Do your teeth feel a bit sensitive when you’re brushing them? Does that sip of hot coffee or bite of cold ice cream make you wince? According to the Academy of General Dentistry, you might be among the approximately 40 million Americans experiencing tooth sensitivity. What causes food sensitivity?
Tooth sensitivity often occurs when tooth enamel is worn down or exposed, such as in areas of gum recession. Enamel is the protective layer that covers your tooth, shielding delicate dental nerves. When the enamel is worn down, your tooth is vulnerable and sensitive. There are many possible causes for enamel erosion.
Thorough brushing, twice a day is recommended, but perhaps you’re brushing with too much enthusiasm. When too much pressure is applied or the toothbrush being used has very hard bristles, the enamel or gum tissues can be worn away.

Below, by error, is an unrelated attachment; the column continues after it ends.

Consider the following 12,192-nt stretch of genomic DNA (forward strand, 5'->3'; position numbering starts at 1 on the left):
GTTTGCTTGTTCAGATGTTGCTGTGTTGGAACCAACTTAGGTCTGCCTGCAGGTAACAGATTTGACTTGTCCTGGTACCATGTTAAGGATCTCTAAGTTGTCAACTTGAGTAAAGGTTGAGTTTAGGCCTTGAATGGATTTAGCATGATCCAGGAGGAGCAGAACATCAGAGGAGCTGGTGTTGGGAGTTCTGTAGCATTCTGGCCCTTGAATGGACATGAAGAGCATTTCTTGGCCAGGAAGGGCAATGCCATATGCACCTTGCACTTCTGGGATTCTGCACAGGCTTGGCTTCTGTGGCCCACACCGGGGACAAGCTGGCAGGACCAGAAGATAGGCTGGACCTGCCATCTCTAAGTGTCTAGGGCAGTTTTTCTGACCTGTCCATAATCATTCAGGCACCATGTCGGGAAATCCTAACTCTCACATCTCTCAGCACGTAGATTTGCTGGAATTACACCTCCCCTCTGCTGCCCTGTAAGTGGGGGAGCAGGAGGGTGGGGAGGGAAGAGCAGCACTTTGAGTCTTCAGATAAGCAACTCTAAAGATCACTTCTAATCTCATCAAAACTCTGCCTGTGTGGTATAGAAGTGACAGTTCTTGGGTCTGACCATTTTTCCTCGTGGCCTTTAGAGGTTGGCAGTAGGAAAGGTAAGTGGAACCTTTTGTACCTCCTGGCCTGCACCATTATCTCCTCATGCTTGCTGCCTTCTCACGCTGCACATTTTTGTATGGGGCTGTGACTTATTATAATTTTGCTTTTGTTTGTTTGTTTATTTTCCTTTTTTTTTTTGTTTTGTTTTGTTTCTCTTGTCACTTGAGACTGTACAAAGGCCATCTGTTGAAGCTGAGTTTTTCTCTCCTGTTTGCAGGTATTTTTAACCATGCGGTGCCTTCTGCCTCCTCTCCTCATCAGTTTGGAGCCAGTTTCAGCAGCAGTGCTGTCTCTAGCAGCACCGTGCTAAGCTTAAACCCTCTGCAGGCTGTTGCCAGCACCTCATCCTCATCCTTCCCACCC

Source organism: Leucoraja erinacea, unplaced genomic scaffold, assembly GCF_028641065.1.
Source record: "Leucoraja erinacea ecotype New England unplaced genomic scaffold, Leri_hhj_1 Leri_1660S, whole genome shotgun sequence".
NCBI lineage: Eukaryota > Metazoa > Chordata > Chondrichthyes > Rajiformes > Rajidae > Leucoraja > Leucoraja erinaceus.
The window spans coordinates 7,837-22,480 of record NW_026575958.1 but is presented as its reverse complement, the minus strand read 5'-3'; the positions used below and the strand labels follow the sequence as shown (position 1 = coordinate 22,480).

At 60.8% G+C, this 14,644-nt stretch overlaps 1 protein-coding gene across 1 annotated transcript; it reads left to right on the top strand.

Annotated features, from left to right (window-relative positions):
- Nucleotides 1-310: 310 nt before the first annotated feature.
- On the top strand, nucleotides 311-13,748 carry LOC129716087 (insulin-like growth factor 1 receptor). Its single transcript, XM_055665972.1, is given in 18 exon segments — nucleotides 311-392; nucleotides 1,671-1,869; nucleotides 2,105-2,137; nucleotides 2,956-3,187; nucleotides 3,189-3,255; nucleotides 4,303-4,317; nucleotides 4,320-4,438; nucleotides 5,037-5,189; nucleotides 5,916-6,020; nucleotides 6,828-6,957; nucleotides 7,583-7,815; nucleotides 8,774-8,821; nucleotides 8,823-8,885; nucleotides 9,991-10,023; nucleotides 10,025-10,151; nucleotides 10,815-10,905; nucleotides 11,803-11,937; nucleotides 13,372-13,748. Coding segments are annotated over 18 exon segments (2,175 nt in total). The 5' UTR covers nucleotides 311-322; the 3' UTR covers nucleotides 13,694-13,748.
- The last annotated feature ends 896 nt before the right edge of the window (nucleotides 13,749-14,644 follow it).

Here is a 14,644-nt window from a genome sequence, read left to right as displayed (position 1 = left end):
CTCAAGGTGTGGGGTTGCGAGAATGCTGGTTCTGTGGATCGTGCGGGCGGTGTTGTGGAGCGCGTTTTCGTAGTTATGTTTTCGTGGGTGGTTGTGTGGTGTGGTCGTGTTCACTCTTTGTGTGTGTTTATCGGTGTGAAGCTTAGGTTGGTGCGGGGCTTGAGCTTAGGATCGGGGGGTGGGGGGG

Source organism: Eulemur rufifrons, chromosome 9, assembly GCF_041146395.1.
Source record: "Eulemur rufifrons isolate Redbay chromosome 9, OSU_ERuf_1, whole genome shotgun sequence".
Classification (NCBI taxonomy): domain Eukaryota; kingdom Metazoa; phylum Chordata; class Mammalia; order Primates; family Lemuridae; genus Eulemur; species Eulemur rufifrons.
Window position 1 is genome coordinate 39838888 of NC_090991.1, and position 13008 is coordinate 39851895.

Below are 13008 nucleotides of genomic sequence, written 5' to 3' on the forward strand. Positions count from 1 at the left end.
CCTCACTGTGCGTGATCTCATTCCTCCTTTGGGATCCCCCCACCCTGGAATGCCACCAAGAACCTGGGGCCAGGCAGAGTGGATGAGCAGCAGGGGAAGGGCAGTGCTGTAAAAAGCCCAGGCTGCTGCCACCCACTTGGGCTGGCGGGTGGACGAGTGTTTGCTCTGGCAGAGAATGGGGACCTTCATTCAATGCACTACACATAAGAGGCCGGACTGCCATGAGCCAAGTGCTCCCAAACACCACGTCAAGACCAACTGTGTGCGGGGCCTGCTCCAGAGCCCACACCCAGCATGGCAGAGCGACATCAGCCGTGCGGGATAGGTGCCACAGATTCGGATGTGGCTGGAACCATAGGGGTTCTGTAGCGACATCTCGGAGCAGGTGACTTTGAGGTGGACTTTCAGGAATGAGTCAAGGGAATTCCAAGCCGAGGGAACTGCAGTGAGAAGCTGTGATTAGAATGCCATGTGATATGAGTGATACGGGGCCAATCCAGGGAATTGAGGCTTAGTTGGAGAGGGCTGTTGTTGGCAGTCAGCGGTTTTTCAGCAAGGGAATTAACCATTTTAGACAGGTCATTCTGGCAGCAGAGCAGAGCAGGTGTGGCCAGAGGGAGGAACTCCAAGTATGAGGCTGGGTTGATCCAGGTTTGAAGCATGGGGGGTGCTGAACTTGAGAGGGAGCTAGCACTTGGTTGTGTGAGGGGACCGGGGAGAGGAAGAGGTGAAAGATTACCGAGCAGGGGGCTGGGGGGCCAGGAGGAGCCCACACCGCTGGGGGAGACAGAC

Tooth Erosion From Foods
Do you love oranges, lemons, or soda? The high amount of acid can negatively affect your tooth enamel, causing it to erode and create sensitive teeth.
Tooth Damage and Decay
A cracked tooth, cavity or old, worn filling makes it easy for bacteria to build up and flourish, causing the enamel to break down further. The result is a painful tooth that needs your dentist’s attention right away.
Commonly known as grinding or clenching, bruxism is something many unknowingly do, even while sleeping. Over time, bruxism can cause the tooth enamel to be worn down and fractures of the tooth may occur.
If you’ve recently undergone a dental procedure such as a crown, filling or teeth whitening, it’s not uncommon to experience some temporary sensitivity.
When experiencing sensitivity, it’s important to consult with your dental office. Only your dentist can help you find the cause and help you get relief from your painful tooth!
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